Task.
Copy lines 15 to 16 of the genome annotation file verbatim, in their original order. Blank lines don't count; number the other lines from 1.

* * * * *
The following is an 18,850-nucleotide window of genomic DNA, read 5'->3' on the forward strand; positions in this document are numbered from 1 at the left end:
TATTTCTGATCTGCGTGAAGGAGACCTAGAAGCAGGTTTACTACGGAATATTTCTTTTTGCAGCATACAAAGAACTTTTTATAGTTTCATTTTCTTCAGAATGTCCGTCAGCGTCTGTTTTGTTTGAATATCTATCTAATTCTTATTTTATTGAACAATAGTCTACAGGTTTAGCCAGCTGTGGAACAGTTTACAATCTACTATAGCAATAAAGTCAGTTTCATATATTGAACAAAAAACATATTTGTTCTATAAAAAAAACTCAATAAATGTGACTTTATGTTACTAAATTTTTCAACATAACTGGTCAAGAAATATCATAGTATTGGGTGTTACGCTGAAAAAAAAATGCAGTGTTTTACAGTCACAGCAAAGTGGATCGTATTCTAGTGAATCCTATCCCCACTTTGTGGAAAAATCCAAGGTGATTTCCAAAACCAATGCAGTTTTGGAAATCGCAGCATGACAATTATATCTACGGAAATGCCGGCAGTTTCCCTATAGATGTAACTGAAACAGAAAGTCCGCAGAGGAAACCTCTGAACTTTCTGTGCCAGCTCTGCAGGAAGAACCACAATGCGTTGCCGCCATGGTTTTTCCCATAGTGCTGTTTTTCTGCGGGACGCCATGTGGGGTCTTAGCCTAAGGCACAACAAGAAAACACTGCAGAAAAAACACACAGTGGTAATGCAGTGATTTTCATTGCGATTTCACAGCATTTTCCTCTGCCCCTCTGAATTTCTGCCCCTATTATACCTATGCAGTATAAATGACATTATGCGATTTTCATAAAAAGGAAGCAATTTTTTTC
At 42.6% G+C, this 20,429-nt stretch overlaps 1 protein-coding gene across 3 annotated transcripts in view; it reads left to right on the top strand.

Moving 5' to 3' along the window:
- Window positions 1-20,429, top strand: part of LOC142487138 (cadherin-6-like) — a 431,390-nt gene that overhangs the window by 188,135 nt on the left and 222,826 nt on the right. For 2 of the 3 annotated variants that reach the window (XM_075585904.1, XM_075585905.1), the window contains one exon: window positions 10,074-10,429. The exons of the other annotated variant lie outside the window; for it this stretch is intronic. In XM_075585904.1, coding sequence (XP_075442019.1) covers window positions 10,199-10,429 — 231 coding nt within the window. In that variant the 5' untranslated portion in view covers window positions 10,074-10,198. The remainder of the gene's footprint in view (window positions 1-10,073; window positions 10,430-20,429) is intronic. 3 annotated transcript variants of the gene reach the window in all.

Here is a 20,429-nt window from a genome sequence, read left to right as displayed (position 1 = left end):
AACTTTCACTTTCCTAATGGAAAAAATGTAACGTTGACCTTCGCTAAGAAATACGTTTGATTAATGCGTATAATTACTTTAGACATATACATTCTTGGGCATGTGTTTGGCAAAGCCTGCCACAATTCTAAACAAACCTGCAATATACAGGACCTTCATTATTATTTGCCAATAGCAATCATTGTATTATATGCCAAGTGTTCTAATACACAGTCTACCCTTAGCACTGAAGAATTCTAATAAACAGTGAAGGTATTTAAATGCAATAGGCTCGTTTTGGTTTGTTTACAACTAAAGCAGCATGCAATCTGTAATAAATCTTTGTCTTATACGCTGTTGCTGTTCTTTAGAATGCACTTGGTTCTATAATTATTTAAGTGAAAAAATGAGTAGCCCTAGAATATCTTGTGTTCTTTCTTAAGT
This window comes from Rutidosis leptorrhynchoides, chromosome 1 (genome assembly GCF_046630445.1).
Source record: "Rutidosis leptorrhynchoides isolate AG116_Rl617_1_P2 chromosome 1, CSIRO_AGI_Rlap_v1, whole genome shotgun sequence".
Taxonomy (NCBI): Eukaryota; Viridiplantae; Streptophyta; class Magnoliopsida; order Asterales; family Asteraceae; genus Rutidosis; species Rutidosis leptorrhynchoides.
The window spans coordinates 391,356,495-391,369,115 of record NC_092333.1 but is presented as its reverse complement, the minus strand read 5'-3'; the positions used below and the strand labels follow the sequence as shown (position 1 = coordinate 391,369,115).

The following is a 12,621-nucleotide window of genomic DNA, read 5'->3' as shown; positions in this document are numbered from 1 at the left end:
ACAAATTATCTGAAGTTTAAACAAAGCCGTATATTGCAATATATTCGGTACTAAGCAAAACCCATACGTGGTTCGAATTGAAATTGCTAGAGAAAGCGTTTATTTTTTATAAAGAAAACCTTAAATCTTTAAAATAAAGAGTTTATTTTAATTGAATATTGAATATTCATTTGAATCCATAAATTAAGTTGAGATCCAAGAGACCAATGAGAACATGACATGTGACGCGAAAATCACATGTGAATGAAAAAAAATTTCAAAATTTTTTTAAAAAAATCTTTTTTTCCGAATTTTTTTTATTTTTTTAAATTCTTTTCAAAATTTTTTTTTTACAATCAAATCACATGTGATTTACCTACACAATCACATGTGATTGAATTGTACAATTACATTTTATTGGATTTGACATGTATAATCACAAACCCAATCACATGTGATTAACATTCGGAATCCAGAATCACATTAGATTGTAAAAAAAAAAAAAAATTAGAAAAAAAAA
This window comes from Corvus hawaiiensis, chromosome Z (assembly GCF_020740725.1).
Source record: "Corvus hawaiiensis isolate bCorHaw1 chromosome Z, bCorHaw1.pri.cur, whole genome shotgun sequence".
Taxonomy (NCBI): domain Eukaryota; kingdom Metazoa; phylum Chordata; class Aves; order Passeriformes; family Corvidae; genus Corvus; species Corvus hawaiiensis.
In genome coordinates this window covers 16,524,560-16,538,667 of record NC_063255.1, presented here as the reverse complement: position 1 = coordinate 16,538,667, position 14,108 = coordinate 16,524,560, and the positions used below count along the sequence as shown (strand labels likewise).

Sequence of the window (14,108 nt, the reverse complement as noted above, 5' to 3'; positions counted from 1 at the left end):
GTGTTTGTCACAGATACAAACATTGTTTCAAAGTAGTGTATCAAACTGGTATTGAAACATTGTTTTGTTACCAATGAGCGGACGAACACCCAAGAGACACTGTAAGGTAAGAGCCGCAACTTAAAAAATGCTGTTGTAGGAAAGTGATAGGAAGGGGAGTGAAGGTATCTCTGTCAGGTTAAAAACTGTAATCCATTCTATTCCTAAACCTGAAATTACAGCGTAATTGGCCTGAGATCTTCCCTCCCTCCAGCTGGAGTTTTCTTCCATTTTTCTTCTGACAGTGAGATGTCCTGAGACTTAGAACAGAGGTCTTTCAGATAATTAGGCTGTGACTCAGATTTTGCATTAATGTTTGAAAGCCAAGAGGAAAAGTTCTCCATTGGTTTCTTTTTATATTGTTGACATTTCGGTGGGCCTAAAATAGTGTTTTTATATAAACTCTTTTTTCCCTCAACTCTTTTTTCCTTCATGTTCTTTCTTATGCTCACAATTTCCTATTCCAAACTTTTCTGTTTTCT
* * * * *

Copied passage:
Source record: "Corvus hawaiiensis isolate bCorHaw1 chromosome Z, bCorHaw1.pri.cur, whole genome shotgun sequence".
Taxonomy (NCBI): domain Eukaryota; kingdom Metazoa; phylum Chordata; class Aves; order Passeriformes; family Corvidae; genus Corvus; species Corvus hawaiiensis.